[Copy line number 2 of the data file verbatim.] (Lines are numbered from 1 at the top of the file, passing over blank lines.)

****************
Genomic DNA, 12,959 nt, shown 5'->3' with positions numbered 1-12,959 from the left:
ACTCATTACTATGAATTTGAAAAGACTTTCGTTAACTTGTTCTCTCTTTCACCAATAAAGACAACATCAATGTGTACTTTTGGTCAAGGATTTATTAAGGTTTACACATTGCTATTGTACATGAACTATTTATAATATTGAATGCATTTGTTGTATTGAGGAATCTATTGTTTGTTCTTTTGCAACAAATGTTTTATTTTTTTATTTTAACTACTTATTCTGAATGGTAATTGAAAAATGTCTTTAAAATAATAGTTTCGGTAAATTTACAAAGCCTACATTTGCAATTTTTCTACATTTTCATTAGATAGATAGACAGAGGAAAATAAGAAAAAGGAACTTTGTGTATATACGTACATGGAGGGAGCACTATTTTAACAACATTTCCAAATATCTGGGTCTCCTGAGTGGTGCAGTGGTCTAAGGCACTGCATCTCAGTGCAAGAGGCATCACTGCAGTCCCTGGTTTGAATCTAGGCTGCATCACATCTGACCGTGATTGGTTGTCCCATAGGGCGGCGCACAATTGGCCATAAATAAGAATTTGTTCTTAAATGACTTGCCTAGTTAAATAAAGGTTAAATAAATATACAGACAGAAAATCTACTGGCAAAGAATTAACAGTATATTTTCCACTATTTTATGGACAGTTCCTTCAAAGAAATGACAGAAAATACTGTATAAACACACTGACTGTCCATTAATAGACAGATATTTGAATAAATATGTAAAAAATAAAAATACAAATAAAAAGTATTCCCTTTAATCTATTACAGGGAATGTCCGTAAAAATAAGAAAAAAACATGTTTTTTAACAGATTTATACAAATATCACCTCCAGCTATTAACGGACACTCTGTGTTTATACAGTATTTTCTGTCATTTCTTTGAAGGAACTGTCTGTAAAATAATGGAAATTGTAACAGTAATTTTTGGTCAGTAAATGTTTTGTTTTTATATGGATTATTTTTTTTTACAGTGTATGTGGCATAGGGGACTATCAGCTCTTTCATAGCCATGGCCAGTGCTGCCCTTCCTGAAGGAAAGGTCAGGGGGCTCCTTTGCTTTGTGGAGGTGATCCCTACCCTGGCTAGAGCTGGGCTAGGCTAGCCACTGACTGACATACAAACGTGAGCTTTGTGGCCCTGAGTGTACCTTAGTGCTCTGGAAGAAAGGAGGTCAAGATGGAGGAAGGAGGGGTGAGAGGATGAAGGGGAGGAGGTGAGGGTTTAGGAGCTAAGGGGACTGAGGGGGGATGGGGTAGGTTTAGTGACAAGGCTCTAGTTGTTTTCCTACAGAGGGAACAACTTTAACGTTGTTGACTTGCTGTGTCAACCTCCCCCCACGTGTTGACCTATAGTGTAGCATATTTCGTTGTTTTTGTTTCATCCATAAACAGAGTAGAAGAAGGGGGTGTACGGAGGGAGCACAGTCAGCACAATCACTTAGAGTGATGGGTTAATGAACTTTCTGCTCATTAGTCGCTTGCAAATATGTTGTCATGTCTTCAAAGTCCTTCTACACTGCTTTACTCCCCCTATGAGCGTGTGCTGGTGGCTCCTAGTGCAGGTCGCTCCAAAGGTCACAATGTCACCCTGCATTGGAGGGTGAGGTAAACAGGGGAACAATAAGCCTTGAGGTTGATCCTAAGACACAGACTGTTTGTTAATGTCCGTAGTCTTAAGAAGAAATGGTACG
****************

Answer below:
ACTCATTACTATGAATTTGAAAAGACTTTCGTTAACTTGTTCTCTCTTTCACCAATAAAGACAACATCAATGTGTACTTTTGGTCAAGGATTTATTAAGGTTTACACATTGCTATTGTACATGAACTATTTATAATATTGAATGCATTTGTTGTATTGAGGAATCTATTGTTTGTTCTTTTGCAACAAATGTTTTATTTTTTTATTTTAACTACTTATTCTGAATGGTAATTGAAAAATGTCTTTAAAATAATAGTTTCGGTAAATTTACAAAGCCTACATTTGCAATTTTTCTACATTTTCATTAGATAGATAGACAGAGGAAAATAAGAAAAAGGAACTTTGTGTATATACGTACATGGAGGGAGCACTATTTTAACAACATTTCCAAATATCTGGGTCTCCTGAGTGGTGCAGTGGTCTAAGGCACTGCATCTCAGTGCAAGAGGCATCACTGCAGTCCCTGGTTTGAATCTAGGCTGCATCACATCTGACCGTGATTGGTTGTCCCATAGGGCGGCGCACAATTGGCCATAAATAAGAATTTGTTCTTAAATGACTTGCCTAGTTAAATAAAGGTTAAATAAATATACAGACAGAAAATCTACTGGCAAAGAATTAACAGTATATTTTCCACTATTTTATGGACAGTTCCTTCAAAGAAATGACAGAAAATACTGTATAAACACACTGACTGTCCATTAATAGACAGATATTTGAATAAATATGTAAAAAATAAAAATACAAATAAAAAGTATTCCCTTTAATCTATTACAGGGAATGTCCGTAAAAATAAGAAAAAAACATGTTTTTTAACAGATTTATACAAATATCACCTCCAGCTATTAACGGACACTCTGTGTTTATACAGTATTTTCTGTCATTTCTTTGAAGGAACTGTCTGTAAAATAATGGAAATTGTAACAGTAATTTTTGGTCAGTAAATGTTTTGTTTTTATATGGATTATTTTTTTTTACAGTGTATGTGGCATAGGGGACTATCAGCTCTTTCATAGCCATGGCCAGTGCTGCCCTTCCTGAAGGAAAGGTCAGGGGGCTCCTTTGCTTTGTGGAGGTGATCCCTACCCTGGCTAGAGCTGGGCTAGGCTAGCCACTGACTGACATACAAACGTGAGCTTTGTGGCCCTGAGTGTACCTTAGTGCTCTGGAAGAAAGGAGGTCAAGATGGAGGAAGGAGGGGTGAGAGGATGAAGGGGAGGAGGTGAGGGTTTAGGAGCTAAGGGGACTGAGGGGGGATGGGGTAGGTTTAGTGACAAGGCTCTAGTTGTTTTCCTACAGAGGGAACAACTTTAACGTTGTTGACTTGCTGTGTCAACCTCCCCCCACGTGTTGACCTATAGTGTAGCATATTTCGTTGTTTTTGTTTCATCCATAAACAGAGTAGAAGAAGGGGGTGTACGGAGGGAGCACAGTCAGCACAATCACTTAGAGTGATGGGTTAATGAACTTTCTGCTCATTAGTCGCTTGCAAATATGTTGTCATGTCTTCAAAGTCCTTCTACACTGCTTTACTCCCCCTATGAGCGTGTGCTGGTGGCTCCTAGTGCAGGTCGCTCCAAAGGTCACAATGTCACCCTGCATTGGAGGGTGAGGTAAACAGGGGAACAATAAGCCTTGAGGTTGATCCTAAGACACAGACTGTTTGTTAATGTCCGTAGTCTTAAGAAGAAATGGTACG